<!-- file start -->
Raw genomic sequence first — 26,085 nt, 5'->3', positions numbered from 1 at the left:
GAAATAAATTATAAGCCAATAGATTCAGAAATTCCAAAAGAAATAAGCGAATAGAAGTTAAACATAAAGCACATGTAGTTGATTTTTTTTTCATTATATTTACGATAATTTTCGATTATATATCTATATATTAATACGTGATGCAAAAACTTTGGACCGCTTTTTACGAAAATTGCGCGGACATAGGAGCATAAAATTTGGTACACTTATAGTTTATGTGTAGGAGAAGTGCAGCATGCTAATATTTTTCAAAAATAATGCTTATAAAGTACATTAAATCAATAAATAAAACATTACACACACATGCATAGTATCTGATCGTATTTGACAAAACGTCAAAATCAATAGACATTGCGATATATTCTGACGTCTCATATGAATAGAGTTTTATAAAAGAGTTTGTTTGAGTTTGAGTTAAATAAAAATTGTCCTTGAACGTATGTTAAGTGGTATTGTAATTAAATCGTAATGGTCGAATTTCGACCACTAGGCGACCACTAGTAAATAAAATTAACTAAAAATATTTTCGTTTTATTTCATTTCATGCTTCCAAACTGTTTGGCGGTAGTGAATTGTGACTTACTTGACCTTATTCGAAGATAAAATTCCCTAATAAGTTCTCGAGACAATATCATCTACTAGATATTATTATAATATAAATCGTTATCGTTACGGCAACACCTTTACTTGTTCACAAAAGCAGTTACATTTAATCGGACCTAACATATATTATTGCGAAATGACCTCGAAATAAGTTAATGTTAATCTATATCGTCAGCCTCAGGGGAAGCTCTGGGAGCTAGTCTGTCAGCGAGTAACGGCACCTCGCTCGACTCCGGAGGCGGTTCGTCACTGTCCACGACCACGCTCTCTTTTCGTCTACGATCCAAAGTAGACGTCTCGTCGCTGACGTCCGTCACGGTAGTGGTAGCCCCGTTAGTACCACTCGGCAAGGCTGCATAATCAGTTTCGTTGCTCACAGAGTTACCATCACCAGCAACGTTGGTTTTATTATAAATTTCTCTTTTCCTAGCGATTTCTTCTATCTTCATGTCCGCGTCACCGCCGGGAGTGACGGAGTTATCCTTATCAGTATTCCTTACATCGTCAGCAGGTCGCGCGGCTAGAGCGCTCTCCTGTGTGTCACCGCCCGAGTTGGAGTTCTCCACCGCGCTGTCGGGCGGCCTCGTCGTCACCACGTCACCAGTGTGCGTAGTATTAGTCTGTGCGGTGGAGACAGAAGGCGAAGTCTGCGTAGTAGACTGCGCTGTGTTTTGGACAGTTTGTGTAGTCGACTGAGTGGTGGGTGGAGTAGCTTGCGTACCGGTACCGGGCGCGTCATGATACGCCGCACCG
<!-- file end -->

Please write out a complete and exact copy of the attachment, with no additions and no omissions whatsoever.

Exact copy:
Raw genomic sequence first — 26,085 nt, 5'->3', positions numbered from 1 at the left:
GAAATAAATTATAAGCCAATAGATTCAGAAATTCCAAAAGAAATAAGCGAATAGAAGTTAAACATAAAGCACATGTAGTTGATTTTTTTTTCATTATATTTACGATAATTTTCGATTATATATCTATATATTAATACGTGATGCAAAAACTTTGGACCGCTTTTTACGAAAATTGCGCGGACATAGGAGCATAAAATTTGGTACACTTATAGTTTATGTGTAGGAGAAGTGCAGCATGCTAATATTTTTCAAAAATAATGCTTATAAAGTACATTAAATCAATAAATAAAACATTACACACACATGCATAGTATCTGATCGTATTTGACAAAACGTCAAAATCAATAGACATTGCGATATATTCTGACGTCTCATATGAATAGAGTTTTATAAAAGAGTTTGTTTGAGTTTGAGTTAAATAAAAATTGTCCTTGAACGTATGTTAAGTGGTATTGTAATTAAATCGTAATGGTCGAATTTCGACCACTAGGCGACCACTAGTAAATAAAATTAACTAAAAATATTTTCGTTTTATTTCATTTCATGCTTCCAAACTGTTTGGCGGTAGTGAATTGTGACTTACTTGACCTTATTCGAAGATAAAATTCCCTAATAAGTTCTCGAGACAATATCATCTACTAGATATTATTATAATATAAATCGTTATCGTTACGGCAACACCTTTACTTGTTCACAAAAGCAGTTACATTTAATCGGACCTAACATATATTATTGCGAAATGACCTCGAAATAAGTTAATGTTAATCTATATCGTCAGCCTCAGGGGAAGCTCTGGGAGCTAGTCTGTCAGCGAGTAACGGCACCTCGCTCGACTCCGGAGGCGGTTCGTCACTGTCCACGACCACGCTCTCTTTTCGTCTACGATCCAAAGTAGACGTCTCGTCGCTGACGTCCGTCACGGTAGTGGTAGCCCCGTTAGTACCACTCGGCAAGGCTGCATAATCAGTTTCGTTGCTCACAGAGTTACCATCACCAGCAACGTTGGTTTTATTATAAATTTCTCTTTTCCTAGCGATTTCTTCTATCTTCATGTCCGCGTCACCGCCGGGAGTGACGGAGTTATCCTTATCAGTATTCCTTACATCGTCAGCAGGTCGCGCGGCTAGAGCGCTCTCCTGTGTGTCACCGCCCGAGTTGGAGTTCTCCACCGCGCTGTCGGGCGGCCTCGTCGTCACCACGTCACCAGTGTGCGTAGTATTAGTCTGTGCGGTGGAGACAGAAGGCGAAGTCTGCGTAGTAGACTGCGCTGTGTTTTGGACAGTTTGTGTAGTCGACTGAGTGGTGGGTGGAGTAGCTTGCGTACCGGTACCGGGCGCGTCATGATACGCCGCACCG